Palm Beach Opera closes season with a delightful “Pirates of Penzance”

By Lawrence Budmen


Stephanie Blythe as Ruth and Tobias Greenhalgh as Samuel in Gilbert & Sullivan’s “The Pirates of Penzance” at Palm Beach Opera. Photo: Bruce Bennett

“Welcome to the opera where nobody dies at the end,” was Palm Beach Opera general director Daniel Biaggi’s greeting to the audience at Friday night’s opening performance of The Pirates of Penzance at the Kravis Center.

Indeed the operettas of W.S. Gilbert and Sir Arthur Sullivan are high-spirited confections that satirize both the conventions of grand opera and the mores of Victorian society. While the melodramatic clichés of death, exile and unrequited love are frequently present, Gilbert’s librettos always find a resolution that leaves his characters happy and the audience smiling (with the exception of the tragic ending of The Yeoman of the Guard). Sullivan was a master of melody and sparkling orchestration and  a strong production of the duo’s work is nearly guaranteed to chase the blues away.

Pirates of Penzance is one of their best collaborations and, in most respects, the PBO staging is musically and theatrically first rate. Although G & S were sending up operatic pomposity, their scores require the kind of voices that would be at home in the works of Mozart or Rossini and the Palm Beach production was replete with top-notch singing.

In a star turn as the nursemaid Ruth, Stephanie Blythe gives a larger-than-life performance. At home in repertoire that ranges from Handel to Wagner and Mahler, Blythe’s large, rich mezzo gleams through Sullivan’s mock-dramatic ditties and quasi-parlor songs. With rock-solid low tones and the ability to send up grand opera with the aplomb of a Carol Burnett, Blythe was simply terrific in a role usually reserved for light-voiced character singers.

Although he was not the type of British music hall vaudevillian (of the Martyn Green variety) that the role of Major General Stanley was envisioned for, Hugh Russell brought a robust Broadway baritone and the ability to toss off fast-paced patter with agility and showbiz flair.

Andrew Stenson’s dulcet tenor as Frederic and Sarah Joy Miller’s attractive soprano as Mabel made an entrancing pair of lovers, their timbres  beautifully matched in duets. Miller’s spot on coloratura high-jinks in “Poor Wandering One” were an utter delight.

Michael Todd Simpson had the burly baritone and rough-hewn demeanor for the Pirate King. Tobias Greenhalgh was a born scene-stealer as his lieutenant. As the Sergeant of Police, Mark Schnaible descended to the deepest bass notes with ease and led his force through Keystone Cops antics in “A Policeman’s Lot is Not a Happy One.” When Ruth announces that the pirates are all noblemen and members of the House of Lords gone wrong, you could almost believe it, so comically inept were these police.

Danielle MacMillan, Tara Curtis and Kasia Borowiec exhibited fine voices and charming stage presence as Mabel’s sisters.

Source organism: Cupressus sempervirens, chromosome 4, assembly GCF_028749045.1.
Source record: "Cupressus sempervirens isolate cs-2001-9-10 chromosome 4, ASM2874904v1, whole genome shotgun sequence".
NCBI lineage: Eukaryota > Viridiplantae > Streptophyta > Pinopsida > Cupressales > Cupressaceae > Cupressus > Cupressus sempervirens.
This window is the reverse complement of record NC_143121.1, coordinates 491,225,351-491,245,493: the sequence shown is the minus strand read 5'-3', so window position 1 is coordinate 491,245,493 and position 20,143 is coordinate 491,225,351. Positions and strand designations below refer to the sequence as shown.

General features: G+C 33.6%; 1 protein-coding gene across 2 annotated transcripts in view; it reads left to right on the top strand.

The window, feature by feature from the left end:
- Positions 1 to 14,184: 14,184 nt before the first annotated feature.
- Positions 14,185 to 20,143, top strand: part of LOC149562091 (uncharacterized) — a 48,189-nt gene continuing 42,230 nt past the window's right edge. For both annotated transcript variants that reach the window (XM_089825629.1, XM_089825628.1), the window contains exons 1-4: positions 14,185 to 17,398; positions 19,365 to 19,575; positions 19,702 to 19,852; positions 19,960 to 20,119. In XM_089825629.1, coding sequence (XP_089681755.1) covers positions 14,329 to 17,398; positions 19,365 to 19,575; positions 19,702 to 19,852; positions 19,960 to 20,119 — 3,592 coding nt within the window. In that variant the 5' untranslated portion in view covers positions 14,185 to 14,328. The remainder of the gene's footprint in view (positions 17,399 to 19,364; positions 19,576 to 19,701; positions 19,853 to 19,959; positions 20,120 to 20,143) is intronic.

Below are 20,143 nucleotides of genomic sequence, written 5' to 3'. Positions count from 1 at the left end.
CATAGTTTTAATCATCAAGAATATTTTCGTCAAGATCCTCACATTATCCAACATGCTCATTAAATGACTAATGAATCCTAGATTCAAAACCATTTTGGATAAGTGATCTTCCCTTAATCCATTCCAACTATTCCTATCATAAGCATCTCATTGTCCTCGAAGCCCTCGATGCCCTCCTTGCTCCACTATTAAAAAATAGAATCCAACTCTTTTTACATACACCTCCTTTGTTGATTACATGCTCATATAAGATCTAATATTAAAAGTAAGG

David Stern’s deftly paced reading of the overture and snappy conducting kept the show moving (at least as could be ascertained from the dull pit sound as heard near the back of the house). Under chorus director Greg Ritchey, the male and female choruses were vociferous. In the midst of the hurly-burly Act I finale, the a capella ensemble “Hail Poetry” was exquisitely sung against a red lit set. Here Sullivan displays his serious credentials as a composer with the skill of a Mendelssohn.

The spoken dialogue was largely inaudible at the back of the hall, except for Blythe and Simpson who taught a lesson in theater projection. The projected surtitles only covered the sung portions with the spoken lines unscreened. This was a major miscalculation that likely left many audience members new to the operetta in the dark regarding the plot.

James Schuette’s picture-book sets and Sona Amroyan’s colorful array of over-the-top costumes were the perfect backdrop for director Alan Paul’s zany staging. Deana Dys’ fast-paced choreography put the singers through their paces and most could really dance.

There was not a dull moment in this high-gloss production. The women’s chorus with their parasols gliding through the air and the Act I finale that brought on both a giant Union Jack and pirate flag as lights flashed all around the extra proscenium in front of the curtain were just two of the delightful moments in a staging filled with splashy visuals.

Despite the major issue of the under-projected dialogue, Palm Beach Opera’s Pirates of Penzance is great entertainment, a lively reinvention of a classic filled with joy and wit.

Palm Beach Opera repeats The Pirates of Penzance 7:30 p.m. Saturday and 2 p.m. Sunday at the Kravis Center in West Palm Beach.

Palm Beach Opera’s 2018 season opens with Puccini’s Tosca (January 26-28) followed by Leonard Bernstein’s Candide (February 23-25) and Mozart’s Marriage of Figaro (March 23-25).

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Sat Apr 8, 2017
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